China's Defence Minister Warns U.S. that 'China Can Not Be Contained'

Whatever reservations China's top officials might have had directly confronting their American counterparts in the past, appeared to vanish completely during this week's visit to China by US Defence Secretary Chuck Hagel.

Following their meetings in Beijing, General Chang Wanquan, China's Minister of Defence, spent nearly an hour directly attacking the United States for a multitude of offences during a joint press conference with Hagel, who, while standing right next to him, appeared stunned. 

General Wanquan accused the United States of increasing hostilities throughout the Western Pacific by increasing defence cooperation with Japan, selling arms to Taiwan, siding with the Philippines (like Japan, a mutual defence treaty ally of the United States) in its efforts to protect its territorial waters from further Chinese encroachment. He said that China's military can "assemble as soon as summoned, fight any battle and win."

Rather than defending US allies, let alone the US itself, Hagel attempted to appease his Chines hosts by praised the People's Republic, calling it the linchpin of security in East Asia. Hagel responded to Wanquan's defiant assertion that "China can not be contained", by denying that the US had any such intent. "The American rebalance to Asia-Pacific", said Hagel, "is not to contain China."

Hagel did push back on questions of cyber-security and China's recent unilateral declaration of an exclusive air defence zone in the East China Sea, warning that such moves could one day result in armed conflict.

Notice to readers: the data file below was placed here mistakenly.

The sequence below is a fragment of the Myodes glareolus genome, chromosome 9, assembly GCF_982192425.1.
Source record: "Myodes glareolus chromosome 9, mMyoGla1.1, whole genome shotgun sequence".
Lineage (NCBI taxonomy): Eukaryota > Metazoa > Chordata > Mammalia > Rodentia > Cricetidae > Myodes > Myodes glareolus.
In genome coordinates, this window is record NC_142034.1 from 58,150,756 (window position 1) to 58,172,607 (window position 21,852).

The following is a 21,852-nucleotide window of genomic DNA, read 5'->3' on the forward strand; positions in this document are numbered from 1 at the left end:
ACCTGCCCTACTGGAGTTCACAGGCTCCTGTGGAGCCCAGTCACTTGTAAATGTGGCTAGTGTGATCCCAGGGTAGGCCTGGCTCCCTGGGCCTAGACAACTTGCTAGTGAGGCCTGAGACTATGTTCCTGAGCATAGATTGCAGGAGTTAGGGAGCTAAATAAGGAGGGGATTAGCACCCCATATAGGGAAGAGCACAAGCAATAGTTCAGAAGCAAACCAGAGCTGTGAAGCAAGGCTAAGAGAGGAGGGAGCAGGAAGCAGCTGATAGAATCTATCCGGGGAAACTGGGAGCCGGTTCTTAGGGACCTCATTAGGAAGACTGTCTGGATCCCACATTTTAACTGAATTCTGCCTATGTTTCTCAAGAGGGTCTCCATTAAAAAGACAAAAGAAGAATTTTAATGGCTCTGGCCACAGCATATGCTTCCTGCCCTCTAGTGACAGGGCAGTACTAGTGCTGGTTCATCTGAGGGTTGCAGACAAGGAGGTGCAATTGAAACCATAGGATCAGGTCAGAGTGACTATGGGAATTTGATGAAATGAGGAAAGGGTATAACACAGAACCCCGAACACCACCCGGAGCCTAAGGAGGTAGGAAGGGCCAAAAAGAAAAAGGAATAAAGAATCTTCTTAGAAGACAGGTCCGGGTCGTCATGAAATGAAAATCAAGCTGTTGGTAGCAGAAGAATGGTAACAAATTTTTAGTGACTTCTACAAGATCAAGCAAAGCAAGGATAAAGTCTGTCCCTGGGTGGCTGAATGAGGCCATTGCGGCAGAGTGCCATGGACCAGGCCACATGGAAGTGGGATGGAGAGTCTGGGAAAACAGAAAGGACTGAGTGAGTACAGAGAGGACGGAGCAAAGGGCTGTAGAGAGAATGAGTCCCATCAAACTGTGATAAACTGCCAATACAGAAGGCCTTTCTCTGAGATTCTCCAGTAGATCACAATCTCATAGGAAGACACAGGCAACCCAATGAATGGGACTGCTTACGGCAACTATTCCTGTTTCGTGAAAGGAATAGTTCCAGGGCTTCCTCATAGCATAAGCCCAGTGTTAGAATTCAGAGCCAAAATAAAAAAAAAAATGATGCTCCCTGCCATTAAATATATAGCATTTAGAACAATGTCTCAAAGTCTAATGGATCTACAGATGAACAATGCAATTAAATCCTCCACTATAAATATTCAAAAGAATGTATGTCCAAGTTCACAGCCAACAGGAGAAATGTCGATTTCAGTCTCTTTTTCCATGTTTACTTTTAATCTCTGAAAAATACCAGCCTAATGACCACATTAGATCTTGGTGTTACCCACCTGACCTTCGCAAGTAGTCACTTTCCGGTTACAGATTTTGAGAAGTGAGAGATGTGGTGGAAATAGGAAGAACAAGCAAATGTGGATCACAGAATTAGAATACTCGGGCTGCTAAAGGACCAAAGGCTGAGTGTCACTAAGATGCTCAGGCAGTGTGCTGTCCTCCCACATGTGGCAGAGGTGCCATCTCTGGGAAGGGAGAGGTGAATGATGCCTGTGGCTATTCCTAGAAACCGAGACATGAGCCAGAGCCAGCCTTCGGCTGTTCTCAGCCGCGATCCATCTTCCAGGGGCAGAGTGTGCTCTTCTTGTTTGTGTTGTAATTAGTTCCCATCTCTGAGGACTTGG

A centrepiece of the Obama Administration's defence policy has been the so called "Asian-pivot" which calls for the US to redeploy a greater preponderance of its shrinking global military presence the region to counterbalance the rise of China and to reassure US allies.  

It is highly unusual for top Chinese leaders to be so publicly direct. In fact, many China watchers report never having heard such a forceful public dressing down of any nation in the presence of a top official from that nation, let alone a top official from the United States.

In response to the unusual and harsh criticism, Pentagon Spokeman, Colonel Steve Warren said "It was a good dialogue." After reading the transcripts carefully Warren said "I certainly didn't sense any hostility." A senior official travelling with Secretary Hagel echoed Warren's response. The unnamed official, who spoke to the travelling media pool on background, said he didn't detect any deterioration of relations between the two super powers and expected a tough dialogue.

Secretary Hagel's China trip also included a rare and extended tour of China's first aircraft carrier as well reaching agreement on steps designed to reduce tensions over North Korea.


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